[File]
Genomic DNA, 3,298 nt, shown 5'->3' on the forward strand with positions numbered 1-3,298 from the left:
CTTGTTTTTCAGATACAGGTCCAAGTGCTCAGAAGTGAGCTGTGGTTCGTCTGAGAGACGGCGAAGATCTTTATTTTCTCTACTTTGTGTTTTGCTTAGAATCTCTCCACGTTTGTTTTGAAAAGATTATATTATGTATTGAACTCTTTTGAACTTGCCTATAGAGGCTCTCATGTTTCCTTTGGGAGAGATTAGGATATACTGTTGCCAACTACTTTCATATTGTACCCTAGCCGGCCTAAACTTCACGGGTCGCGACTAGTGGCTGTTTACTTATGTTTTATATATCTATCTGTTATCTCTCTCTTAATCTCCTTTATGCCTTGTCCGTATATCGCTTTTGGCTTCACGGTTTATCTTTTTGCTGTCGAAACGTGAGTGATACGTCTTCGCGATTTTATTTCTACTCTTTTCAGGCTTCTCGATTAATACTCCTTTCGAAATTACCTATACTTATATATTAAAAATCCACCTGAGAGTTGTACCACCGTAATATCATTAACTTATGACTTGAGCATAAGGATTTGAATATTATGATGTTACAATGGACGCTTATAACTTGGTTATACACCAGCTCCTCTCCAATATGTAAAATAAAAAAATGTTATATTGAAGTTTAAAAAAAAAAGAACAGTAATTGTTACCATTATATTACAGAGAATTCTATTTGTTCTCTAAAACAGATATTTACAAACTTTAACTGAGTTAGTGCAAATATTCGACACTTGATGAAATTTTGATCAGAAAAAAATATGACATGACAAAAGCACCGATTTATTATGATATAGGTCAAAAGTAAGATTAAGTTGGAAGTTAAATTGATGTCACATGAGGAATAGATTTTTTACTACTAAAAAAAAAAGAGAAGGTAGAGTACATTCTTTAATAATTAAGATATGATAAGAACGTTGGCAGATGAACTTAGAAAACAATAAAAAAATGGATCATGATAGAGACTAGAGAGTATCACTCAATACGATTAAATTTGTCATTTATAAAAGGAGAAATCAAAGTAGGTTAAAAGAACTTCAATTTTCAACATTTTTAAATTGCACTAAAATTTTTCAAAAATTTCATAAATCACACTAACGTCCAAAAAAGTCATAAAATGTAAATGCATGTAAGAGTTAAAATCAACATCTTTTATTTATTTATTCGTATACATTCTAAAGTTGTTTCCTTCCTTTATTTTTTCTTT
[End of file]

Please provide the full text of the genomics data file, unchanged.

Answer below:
Genomic DNA, 3,298 nt, shown 5'->3' on the forward strand with positions numbered 1-3,298 from the left:
CTTGTTTTTCAGATACAGGTCCAAGTGCTCAGAAGTGAGCTGTGGTTCGTCTGAGAGACGGCGAAGATCTTTATTTTCTCTACTTTGTGTTTTGCTTAGAATCTCTCCACGTTTGTTTTGAAAAGATTATATTATGTATTGAACTCTTTTGAACTTGCCTATAGAGGCTCTCATGTTTCCTTTGGGAGAGATTAGGATATACTGTTGCCAACTACTTTCATATTGTACCCTAGCCGGCCTAAACTTCACGGGTCGCGACTAGTGGCTGTTTACTTATGTTTTATATATCTATCTGTTATCTCTCTCTTAATCTCCTTTATGCCTTGTCCGTATATCGCTTTTGGCTTCACGGTTTATCTTTTTGCTGTCGAAACGTGAGTGATACGTCTTCGCGATTTTATTTCTACTCTTTTCAGGCTTCTCGATTAATACTCCTTTCGAAATTACCTATACTTATATATTAAAAATCCACCTGAGAGTTGTACCACCGTAATATCATTAACTTATGACTTGAGCATAAGGATTTGAATATTATGATGTTACAATGGACGCTTATAACTTGGTTATACACCAGCTCCTCTCCAATATGTAAAATAAAAAAATGTTATATTGAAGTTTAAAAAAAAAAGAACAGTAATTGTTACCATTATATTACAGAGAATTCTATTTGTTCTCTAAAACAGATATTTACAAACTTTAACTGAGTTAGTGCAAATATTCGACACTTGATGAAATTTTGATCAGAAAAAAATATGACATGACAAAAGCACCGATTTATTATGATATAGGTCAAAAGTAAGATTAAGTTGGAAGTTAAATTGATGTCACATGAGGAATAGATTTTTTACTACTAAAAAAAAAAGAGAAGGTAGAGTACATTCTTTAATAATTAAGATATGATAAGAACGTTGGCAGATGAACTTAGAAAACAATAAAAAAATGGATCATGATAGAGACTAGAGAGTATCACTCAATACGATTAAATTTGTCATTTATAAAAGGAGAAATCAAAGTAGGTTAAAAGAACTTCAATTTTCAACATTTTTAAATTGCACTAAAATTTTTCAAAAATTTCATAAATCACACTAACGTCCAAAAAAGTCATAAAATGTAAATGCATGTAAGAGTTAAAATCAACATCTTTTATTTATTTATTCGTATACATTCTAAAGTTGTTTCCTTCCTTTATTTTTTCTTT